Court rejects Koch appeal to sue Christie's
- Monday 8 October 2012
US billionaire William Koch has continued to lambast Christie's over the Jefferson wine sale 'hoax', despite losing another court battle to sue the auction house.
Koch has seen his bid to sue Christie's quashed for a second time in the space of two years. The US Court of Appeals in Manhattan upheld an earlier ruling that Koch did not take legal action soon enough.
The case relates to the now infamous Jefferson wines, a cache discovered in a bricked-up Paris cellar in the 1980s, including Lafite and other notable Bordeaux names. They supposedly belonged to the late Thomas Jefferson and were inscribed 'Th.J'.
Koch had claimed Christie’s knowingly sold him a counterfeit bottle of 1870 Lafite for US$4,200, and that the auction house failed to raise reasonable doubts about the authenticity of the Jefferson wines in general. Christie's rejects the claims.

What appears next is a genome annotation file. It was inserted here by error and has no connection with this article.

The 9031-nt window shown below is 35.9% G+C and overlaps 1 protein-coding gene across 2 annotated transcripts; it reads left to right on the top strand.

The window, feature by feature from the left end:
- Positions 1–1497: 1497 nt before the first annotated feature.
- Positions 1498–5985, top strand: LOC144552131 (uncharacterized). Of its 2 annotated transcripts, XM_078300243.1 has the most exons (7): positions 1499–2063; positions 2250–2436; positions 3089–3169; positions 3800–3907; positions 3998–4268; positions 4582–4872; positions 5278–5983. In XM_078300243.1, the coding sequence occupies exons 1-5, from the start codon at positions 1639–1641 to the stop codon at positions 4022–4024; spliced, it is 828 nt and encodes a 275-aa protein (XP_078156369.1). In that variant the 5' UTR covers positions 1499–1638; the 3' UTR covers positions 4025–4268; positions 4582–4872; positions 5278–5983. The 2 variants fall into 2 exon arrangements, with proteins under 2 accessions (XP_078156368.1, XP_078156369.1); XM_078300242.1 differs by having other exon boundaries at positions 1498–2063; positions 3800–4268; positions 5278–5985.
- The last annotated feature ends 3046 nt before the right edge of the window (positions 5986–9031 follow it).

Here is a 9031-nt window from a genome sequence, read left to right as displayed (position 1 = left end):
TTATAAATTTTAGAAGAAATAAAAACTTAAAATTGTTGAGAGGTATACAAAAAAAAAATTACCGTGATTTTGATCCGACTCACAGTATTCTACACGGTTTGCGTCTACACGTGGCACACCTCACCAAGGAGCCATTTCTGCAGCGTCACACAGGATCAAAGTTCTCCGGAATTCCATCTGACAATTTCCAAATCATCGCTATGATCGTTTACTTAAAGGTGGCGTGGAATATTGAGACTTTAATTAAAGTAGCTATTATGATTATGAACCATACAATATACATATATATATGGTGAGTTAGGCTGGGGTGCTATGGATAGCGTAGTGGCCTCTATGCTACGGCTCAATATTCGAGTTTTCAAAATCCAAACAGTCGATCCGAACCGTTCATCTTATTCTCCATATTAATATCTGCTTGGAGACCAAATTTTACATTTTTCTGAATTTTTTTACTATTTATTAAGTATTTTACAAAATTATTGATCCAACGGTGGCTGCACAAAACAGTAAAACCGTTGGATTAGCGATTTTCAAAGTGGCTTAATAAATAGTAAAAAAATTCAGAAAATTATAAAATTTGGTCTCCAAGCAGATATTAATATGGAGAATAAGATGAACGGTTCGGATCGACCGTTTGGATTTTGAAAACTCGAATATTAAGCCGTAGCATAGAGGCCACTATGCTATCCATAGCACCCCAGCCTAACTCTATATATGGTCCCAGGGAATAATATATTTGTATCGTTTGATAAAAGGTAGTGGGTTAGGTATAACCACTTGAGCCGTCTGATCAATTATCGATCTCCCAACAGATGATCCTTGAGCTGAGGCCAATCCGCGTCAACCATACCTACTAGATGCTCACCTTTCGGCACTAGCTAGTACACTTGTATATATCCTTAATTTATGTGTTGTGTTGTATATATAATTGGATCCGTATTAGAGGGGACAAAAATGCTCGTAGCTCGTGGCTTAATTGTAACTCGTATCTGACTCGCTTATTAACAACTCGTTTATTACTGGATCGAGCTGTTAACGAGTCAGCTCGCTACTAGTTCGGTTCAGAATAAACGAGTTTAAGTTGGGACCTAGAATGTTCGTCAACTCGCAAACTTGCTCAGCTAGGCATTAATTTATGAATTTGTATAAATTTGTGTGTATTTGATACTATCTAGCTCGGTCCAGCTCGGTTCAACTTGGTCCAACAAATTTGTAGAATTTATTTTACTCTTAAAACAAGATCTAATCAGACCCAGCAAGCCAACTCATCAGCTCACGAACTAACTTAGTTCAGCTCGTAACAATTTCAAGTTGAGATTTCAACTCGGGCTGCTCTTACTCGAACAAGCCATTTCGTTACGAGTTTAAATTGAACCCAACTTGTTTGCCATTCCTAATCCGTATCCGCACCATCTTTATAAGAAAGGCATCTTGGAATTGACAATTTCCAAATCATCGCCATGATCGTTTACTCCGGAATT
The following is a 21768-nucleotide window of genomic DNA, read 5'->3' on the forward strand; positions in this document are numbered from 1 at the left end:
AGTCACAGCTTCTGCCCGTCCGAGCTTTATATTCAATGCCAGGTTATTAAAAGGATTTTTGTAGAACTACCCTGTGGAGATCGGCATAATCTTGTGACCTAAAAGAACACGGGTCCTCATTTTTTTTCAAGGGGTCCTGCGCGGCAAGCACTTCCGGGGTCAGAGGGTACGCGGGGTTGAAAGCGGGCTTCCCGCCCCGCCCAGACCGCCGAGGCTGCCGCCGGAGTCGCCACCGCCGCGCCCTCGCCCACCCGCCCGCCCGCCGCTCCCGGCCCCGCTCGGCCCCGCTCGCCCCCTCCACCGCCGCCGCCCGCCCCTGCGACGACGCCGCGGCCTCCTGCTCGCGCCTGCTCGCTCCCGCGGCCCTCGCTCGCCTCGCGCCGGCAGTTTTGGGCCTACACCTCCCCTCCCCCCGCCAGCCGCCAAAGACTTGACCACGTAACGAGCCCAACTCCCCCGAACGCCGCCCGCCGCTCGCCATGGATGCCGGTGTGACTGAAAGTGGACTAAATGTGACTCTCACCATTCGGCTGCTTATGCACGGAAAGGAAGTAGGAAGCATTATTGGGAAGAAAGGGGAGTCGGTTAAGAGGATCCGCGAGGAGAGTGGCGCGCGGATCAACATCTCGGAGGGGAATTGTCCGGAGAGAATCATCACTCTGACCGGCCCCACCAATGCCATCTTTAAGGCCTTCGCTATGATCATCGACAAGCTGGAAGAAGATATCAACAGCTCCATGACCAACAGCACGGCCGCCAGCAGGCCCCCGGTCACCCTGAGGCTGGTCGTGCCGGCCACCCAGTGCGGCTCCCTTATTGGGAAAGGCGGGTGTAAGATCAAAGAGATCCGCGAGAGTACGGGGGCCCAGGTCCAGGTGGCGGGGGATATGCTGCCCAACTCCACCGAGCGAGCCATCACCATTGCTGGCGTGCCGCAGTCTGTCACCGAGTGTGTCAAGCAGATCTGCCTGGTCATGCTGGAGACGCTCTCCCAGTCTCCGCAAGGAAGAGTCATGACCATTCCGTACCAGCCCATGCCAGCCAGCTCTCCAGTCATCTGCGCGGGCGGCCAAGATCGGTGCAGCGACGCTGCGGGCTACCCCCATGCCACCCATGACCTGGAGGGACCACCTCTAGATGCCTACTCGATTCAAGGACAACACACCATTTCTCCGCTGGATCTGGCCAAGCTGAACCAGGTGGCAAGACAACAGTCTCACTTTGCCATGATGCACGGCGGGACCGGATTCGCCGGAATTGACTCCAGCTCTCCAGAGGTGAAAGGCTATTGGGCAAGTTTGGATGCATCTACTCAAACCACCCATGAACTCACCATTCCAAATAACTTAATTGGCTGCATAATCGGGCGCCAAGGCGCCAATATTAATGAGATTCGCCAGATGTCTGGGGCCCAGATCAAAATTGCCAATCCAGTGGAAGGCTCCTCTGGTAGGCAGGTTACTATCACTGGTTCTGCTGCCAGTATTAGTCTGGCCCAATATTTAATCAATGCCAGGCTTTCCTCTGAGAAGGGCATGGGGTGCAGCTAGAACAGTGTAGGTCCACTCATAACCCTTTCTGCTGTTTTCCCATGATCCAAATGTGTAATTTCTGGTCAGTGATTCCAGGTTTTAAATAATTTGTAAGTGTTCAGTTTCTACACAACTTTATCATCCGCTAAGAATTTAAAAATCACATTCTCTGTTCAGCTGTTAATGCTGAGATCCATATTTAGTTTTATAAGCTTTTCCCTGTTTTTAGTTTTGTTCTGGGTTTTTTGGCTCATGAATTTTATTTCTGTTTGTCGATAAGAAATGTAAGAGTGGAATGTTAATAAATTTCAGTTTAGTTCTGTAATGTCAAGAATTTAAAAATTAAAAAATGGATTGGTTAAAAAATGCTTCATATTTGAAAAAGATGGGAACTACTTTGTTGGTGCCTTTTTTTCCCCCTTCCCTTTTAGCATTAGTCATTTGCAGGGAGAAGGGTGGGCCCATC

'Christies got away with one of the biggest hoaxes to ever hit the wine market,' Koch's spokesperson, Brad Goldstein, told Decanter.com after the appeal court verdict. 'We believe the court erred.'
Goldstein insisted the Jefferson wines 'are without doubt bogus' and that he tracked down those responsible for inscribing Th.J on the bottles. 'Every engraving was done with an electric drill,' he said.
Christie's lawyer Jonathan Lerner said the appeals court ruling settles the case against it once and for all.
'My reading of the unanimous and decisive opinion of the Court of Appeals leads me to conclude the real "hoax" is Koch's claim in the complaint he filed that he was not aware of any "credible question" concerning the authenticity of the Jefferson wine until shortly before it was filed.
'Now, it's time for him to move on,' Lerner told Decanter.com.
In 2010, Koch won a default judgement against Hardy Rodenstock, the German wine dealer who discovered the Jefferson wines cache, after Rodenstock failed to show at the court hearing in New York.